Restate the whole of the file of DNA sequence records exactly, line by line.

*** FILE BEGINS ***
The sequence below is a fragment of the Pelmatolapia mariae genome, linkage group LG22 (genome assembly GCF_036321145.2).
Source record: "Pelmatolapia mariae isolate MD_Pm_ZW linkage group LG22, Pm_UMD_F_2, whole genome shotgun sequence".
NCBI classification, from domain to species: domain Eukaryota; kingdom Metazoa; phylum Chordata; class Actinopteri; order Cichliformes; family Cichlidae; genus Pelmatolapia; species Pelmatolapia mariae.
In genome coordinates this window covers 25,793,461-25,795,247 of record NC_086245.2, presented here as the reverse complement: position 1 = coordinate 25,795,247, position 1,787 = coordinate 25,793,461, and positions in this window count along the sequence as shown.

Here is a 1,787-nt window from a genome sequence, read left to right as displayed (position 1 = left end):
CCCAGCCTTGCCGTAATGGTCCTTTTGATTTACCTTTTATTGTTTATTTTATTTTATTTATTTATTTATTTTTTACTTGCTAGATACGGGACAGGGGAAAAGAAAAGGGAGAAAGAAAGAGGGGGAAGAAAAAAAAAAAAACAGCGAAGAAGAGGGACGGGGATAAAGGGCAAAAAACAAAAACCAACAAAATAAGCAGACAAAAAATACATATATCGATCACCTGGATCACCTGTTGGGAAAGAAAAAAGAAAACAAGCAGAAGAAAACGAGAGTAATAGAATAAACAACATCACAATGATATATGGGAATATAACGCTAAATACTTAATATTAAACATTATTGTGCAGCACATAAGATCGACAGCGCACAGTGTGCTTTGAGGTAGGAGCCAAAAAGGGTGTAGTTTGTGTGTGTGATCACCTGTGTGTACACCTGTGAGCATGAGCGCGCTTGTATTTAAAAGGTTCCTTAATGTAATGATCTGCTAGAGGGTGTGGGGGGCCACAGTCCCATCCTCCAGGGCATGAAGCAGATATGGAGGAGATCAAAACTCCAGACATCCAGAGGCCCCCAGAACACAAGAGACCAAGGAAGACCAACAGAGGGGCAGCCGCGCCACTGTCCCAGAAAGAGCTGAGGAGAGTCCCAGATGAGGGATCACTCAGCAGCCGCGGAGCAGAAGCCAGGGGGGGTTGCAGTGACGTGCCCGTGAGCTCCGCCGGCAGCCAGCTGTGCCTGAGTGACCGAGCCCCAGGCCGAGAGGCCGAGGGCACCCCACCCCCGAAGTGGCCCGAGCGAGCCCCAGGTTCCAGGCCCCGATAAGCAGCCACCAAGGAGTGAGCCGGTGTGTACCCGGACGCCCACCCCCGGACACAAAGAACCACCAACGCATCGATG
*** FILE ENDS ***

The sequence below is a fragment of the Pelmatolapia mariae genome, linkage group LG22 (genome assembly GCF_036321145.2).
Source record: "Pelmatolapia mariae isolate MD_Pm_ZW linkage group LG22, Pm_UMD_F_2, whole genome shotgun sequence".
NCBI classification, from domain to species: domain Eukaryota; kingdom Metazoa; phylum Chordata; class Actinopteri; order Cichliformes; family Cichlidae; genus Pelmatolapia; species Pelmatolapia mariae.
In genome coordinates this window covers 25,793,461-25,795,247 of record NC_086245.2, presented here as the reverse complement: position 1 = coordinate 25,795,247, position 1,787 = coordinate 25,793,461, and positions in this window count along the sequence as shown.

Here is a 1,787-nt window from a genome sequence, read left to right as displayed (position 1 = left end):
CCCAGCCTTGCCGTAATGGTCCTTTTGATTTACCTTTTATTGTTTATTTTATTTTATTTATTTATTTATTTTTTACTTGCTAGATACGGGACAGGGGAAAAGAAAAGGGAGAAAGAAAGAGGGGGAAGAAAAAAAAAAAAACAGCGAAGAAGAGGGACGGGGATAAAGGGCAAAAAACAAAAACCAACAAAATAAGCAGACAAAAAATACATATATCGATCACCTGGATCACCTGTTGGGAAAGAAAAAAGAAAACAAGCAGAAGAAAACGAGAGTAATAGAATAAACAACATCACAATGATATATGGGAATATAACGCTAAATACTTAATATTAAACATTATTGTGCAGCACATAAGATCGACAGCGCACAGTGTGCTTTGAGGTAGGAGCCAAAAAGGGTGTAGTTTGTGTGTGTGATCACCTGTGTGTACACCTGTGAGCATGAGCGCGCTTGTATTTAAAAGGTTCCTTAATGTAATGATCTGCTAGAGGGTGTGGGGGGCCACAGTCCCATCCTCCAGGGCATGAAGCAGATATGGAGGAGATCAAAACTCCAGACATCCAGAGGCCCCCAGAACACAAGAGACCAAGGAAGACCAACAGAGGGGCAGCCGCGCCACTGTCCCAGAAAGAGCTGAGGAGAGTCCCAGATGAGGGATCACTCAGCAGCCGCGGAGCAGAAGCCAGGGGGGGTTGCAGTGACGTGCCCGTGAGCTCCGCCGGCAGCCAGCTGTGCCTGAGTGACCGAGCCCCAGGCCGAGAGGCCGAGGGCACCCCACCCCCGAAGTGGCCCGAGCGAGCCCCAGGTTCCAGGCCCCGATAAGCAGCCACCAAGGAGTGAGCCGGTGTGTACCCGGACGCCCACCCCCGGACACAAAGAACCACCAACGCATCGATG